Do you know that Jay-Z song, "Dirt Off Your Shoulder"?
Well, this was brilliant. Yesterday was the day after the uber-craptacular ABC Clinton v Obama "debate" in Philadelphia where substance reigned a dream and trifling pettiness -- infantile bullshit about nothing, nothing, nothing of any importance -- was trotted out and "debated." Instead of coming out the next day and whining about it, Obama literally brushed it off.
Classy, right? But if you're a member of the 18-35 demographic (or if you're plagued, as I am, with arrested development) you're also likely to recognize this as a distinct nod to your society -- a society you may not have believed anybody knew about outside the shaking windows of your pimped out gangsta Honda CRV. Now, I know that "brush it off" is a well-known turn of phrase, and that's probably why most of the audience responded so well to it. That Jay-Z song, though, turned brushing dirt off your shoulder into a dance move, and anybody who knows the video (and that's a lot of voters) would be tempted to get up and dance with Barack when he did this. You think I'm kidding, don't you. I can tell you think this whole post is about boosting my shtreet cred. Maybe so. But let's take another look at that slo-mo:
To put this in perspective for people my age who actually act like it, Obama's bit of youth pandering was similar to Reagan's failed effort to connect to pop culture by invoking Springsteen's "Born In The USA," except Obama got the context right.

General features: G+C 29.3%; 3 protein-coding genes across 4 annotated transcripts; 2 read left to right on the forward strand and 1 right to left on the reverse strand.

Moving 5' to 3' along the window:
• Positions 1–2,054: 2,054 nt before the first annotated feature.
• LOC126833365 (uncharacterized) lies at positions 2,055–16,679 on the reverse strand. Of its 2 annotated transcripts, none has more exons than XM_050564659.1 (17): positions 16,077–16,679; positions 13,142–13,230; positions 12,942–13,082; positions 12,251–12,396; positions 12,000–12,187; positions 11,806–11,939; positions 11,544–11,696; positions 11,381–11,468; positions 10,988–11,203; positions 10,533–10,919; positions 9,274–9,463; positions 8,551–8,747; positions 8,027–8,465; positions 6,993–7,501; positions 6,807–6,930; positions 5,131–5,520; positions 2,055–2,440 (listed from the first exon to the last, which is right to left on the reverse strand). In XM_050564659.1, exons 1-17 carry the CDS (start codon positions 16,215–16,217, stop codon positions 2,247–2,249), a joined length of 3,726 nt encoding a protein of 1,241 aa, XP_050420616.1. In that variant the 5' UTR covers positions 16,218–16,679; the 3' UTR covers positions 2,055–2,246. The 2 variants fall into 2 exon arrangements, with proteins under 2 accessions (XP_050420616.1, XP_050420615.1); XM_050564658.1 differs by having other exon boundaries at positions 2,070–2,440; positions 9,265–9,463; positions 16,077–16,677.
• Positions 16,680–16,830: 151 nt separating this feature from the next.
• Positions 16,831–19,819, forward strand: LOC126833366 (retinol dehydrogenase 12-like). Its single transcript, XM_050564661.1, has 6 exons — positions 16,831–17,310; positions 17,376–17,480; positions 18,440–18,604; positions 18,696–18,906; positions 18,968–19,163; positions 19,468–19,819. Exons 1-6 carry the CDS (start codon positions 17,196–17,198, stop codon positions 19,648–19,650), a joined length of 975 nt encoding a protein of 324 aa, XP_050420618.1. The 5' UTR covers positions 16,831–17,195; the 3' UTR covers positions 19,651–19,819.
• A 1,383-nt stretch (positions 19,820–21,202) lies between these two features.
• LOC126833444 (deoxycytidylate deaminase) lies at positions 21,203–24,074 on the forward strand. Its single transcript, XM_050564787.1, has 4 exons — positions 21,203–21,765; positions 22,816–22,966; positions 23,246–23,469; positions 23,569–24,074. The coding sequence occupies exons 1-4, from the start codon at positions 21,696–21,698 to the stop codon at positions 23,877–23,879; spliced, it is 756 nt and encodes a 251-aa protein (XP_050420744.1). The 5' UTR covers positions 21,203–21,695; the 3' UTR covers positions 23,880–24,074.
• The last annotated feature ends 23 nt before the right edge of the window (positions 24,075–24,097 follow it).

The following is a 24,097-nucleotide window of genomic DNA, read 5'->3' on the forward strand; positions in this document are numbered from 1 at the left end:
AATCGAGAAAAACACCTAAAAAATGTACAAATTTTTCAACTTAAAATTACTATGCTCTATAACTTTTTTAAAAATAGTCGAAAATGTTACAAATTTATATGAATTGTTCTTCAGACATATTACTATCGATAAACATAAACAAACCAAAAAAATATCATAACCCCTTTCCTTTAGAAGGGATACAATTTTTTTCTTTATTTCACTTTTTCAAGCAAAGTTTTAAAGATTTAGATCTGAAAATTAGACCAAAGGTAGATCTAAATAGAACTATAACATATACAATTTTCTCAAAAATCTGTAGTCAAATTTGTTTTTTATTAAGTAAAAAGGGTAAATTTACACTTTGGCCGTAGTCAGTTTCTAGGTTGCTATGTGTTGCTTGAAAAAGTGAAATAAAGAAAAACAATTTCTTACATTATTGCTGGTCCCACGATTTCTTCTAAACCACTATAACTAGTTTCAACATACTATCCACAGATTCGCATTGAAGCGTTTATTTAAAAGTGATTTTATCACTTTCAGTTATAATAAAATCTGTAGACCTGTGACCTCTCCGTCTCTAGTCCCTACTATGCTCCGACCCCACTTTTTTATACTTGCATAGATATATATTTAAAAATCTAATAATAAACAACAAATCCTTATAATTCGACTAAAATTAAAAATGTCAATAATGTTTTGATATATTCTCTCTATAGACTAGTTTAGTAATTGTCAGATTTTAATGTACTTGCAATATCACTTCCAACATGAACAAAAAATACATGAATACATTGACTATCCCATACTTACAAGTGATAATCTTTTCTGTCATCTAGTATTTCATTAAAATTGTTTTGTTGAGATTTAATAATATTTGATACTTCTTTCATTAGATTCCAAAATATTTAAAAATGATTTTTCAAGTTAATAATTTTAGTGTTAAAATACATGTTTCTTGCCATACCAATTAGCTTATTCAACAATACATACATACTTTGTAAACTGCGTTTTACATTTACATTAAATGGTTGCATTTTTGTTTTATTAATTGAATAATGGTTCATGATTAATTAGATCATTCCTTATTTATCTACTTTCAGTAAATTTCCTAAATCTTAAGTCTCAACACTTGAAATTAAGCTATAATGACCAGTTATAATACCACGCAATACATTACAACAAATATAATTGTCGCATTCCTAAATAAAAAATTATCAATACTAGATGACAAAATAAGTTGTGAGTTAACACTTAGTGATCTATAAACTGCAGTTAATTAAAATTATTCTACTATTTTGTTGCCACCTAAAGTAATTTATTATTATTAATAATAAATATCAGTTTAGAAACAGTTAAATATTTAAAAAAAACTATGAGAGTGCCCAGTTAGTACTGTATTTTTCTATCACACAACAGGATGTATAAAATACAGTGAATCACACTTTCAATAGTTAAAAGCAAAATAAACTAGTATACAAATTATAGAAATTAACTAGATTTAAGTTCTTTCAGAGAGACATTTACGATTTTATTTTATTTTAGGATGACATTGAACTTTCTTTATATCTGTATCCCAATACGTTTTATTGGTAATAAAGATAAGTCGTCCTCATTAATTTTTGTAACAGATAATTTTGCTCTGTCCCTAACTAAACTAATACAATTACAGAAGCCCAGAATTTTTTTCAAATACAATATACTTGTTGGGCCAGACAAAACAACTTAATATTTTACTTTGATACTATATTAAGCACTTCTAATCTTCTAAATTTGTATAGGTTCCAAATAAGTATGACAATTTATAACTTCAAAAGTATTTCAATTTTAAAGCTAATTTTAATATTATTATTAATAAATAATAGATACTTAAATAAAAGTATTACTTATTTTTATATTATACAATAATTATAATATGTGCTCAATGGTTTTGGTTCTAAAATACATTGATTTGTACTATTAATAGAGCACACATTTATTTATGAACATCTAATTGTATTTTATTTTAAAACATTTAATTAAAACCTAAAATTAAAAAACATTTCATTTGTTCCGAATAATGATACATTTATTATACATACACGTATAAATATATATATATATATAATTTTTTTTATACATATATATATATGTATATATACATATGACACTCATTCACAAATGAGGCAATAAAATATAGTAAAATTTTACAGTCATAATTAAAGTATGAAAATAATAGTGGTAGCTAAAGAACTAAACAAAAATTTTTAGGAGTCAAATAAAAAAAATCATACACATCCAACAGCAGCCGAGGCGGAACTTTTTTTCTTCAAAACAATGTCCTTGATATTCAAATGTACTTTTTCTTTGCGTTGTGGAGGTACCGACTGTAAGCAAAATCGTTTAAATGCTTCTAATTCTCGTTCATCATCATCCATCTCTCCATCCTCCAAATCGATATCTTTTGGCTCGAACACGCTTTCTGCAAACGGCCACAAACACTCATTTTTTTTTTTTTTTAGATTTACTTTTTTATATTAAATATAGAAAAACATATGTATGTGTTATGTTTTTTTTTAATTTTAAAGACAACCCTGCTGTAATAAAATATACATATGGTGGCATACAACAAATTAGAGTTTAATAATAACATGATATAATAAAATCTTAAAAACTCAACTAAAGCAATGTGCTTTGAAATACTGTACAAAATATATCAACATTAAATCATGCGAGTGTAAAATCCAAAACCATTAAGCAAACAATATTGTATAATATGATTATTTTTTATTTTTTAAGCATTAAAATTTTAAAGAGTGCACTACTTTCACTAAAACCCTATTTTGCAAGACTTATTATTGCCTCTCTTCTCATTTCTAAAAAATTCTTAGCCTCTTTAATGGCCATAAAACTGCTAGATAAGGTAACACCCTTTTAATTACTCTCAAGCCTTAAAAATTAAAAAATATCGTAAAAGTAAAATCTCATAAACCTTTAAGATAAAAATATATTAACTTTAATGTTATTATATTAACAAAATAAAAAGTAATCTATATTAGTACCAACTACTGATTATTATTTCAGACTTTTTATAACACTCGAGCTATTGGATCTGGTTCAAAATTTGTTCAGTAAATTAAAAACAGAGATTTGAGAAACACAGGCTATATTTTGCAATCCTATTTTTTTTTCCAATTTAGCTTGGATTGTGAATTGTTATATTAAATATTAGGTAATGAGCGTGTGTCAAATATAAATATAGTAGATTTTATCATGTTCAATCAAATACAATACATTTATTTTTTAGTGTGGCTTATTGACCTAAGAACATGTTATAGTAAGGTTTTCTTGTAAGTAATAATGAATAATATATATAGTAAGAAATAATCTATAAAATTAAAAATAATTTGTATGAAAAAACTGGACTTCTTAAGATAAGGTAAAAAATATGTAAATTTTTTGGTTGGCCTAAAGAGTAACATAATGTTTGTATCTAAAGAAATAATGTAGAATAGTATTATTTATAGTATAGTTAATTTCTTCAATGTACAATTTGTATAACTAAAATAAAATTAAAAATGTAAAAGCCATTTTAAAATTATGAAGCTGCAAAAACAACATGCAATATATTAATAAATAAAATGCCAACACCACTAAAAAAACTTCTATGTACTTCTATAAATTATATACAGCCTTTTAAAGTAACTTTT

The point of the song is that one should stay cool under pressure. The point of Obama's gesture is that he's smoove like that.
Now, here's another piece of video sponsored by Schoolhouse ROC and the letter O:
Friday, April 18, 2008
Thursday, April 3, 2008
At Safeway this morning I'm confronted with this little gem: if my cashier fails to ask me for a donation to Easter Seals -- a handout -- then I win **free water**. As if being asked to give money is a customer service. "Don't worry, folks! Our team of checkers will definitely put you in an uncomfortable position during your visit. We guarantee* it."
*Guarantee backed by the planet's most plentiful resource.
So I put my iPod earbuds in as I go through the line and I avoid any eye contact with my cashier. I have my music up so loud that others can hear it bzipping out of the little earbuds. I try to look angry. Sure enough, my cashier fails to ask me for a donation. I pull out the earbuds and I say, "You didn't ask me to donate! I get free water!" She gives me the look I deserve, I suppose, and she hands me a warm bottle of water.
She says, "Would you like to donate to Easter Seals?"
"No," I answer, opening my water bottle.